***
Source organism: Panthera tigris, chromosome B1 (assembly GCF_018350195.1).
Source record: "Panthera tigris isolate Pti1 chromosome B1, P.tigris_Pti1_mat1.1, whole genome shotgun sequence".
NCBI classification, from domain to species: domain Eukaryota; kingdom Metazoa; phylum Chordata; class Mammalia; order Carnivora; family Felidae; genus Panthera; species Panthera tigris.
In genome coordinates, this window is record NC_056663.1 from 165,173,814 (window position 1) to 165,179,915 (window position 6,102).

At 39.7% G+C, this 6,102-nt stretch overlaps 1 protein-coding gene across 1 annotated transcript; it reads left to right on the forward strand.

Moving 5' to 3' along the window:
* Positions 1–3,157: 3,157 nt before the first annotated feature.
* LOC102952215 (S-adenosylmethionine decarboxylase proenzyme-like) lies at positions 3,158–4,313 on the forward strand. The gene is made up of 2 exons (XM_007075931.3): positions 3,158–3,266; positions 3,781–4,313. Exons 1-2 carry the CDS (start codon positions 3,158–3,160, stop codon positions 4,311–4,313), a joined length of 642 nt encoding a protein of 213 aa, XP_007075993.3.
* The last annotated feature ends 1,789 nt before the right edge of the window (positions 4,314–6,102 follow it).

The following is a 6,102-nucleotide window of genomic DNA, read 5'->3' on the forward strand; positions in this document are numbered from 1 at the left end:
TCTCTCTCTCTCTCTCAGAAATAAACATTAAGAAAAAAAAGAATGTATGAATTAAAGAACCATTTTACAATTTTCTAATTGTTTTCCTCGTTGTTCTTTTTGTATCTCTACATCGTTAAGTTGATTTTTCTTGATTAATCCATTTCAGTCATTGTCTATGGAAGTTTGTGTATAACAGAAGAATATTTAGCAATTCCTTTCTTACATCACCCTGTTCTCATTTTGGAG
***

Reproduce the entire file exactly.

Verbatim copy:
Source organism: Panthera tigris, chromosome B1 (assembly GCF_018350195.1).
Source record: "Panthera tigris isolate Pti1 chromosome B1, P.tigris_Pti1_mat1.1, whole genome shotgun sequence".
NCBI classification, from domain to species: domain Eukaryota; kingdom Metazoa; phylum Chordata; class Mammalia; order Carnivora; family Felidae; genus Panthera; species Panthera tigris.
In genome coordinates, this window is record NC_056663.1 from 165,173,814 (window position 1) to 165,179,915 (window position 6,102).

At 39.7% G+C, this 6,102-nt stretch overlaps 1 protein-coding gene across 1 annotated transcript; it reads left to right on the forward strand.

Moving 5' to 3' along the window:
* Positions 1–3,157: 3,157 nt before the first annotated feature.
* LOC102952215 (S-adenosylmethionine decarboxylase proenzyme-like) lies at positions 3,158–4,313 on the forward strand. The gene is made up of 2 exons (XM_007075931.3): positions 3,158–3,266; positions 3,781–4,313. Exons 1-2 carry the CDS (start codon positions 3,158–3,160, stop codon positions 4,311–4,313), a joined length of 642 nt encoding a protein of 213 aa, XP_007075993.3.
* The last annotated feature ends 1,789 nt before the right edge of the window (positions 4,314–6,102 follow it).

The following is a 6,102-nucleotide window of genomic DNA, read 5'->3' on the forward strand; positions in this document are numbered from 1 at the left end:
TCTCTCTCTCTCTCTCAGAAATAAACATTAAGAAAAAAAAGAATGTATGAATTAAAGAACCATTTTACAATTTTCTAATTGTTTTCCTCGTTGTTCTTTTTGTATCTCTACATCGTTAAGTTGATTTTTCTTGATTAATCCATTTCAGTCATTGTCTATGGAAGTTTGTGTATAACAGAAGAATATTTAGCAATTCCTTTCTTACATCACCCTGTTCTCATTTTGGAG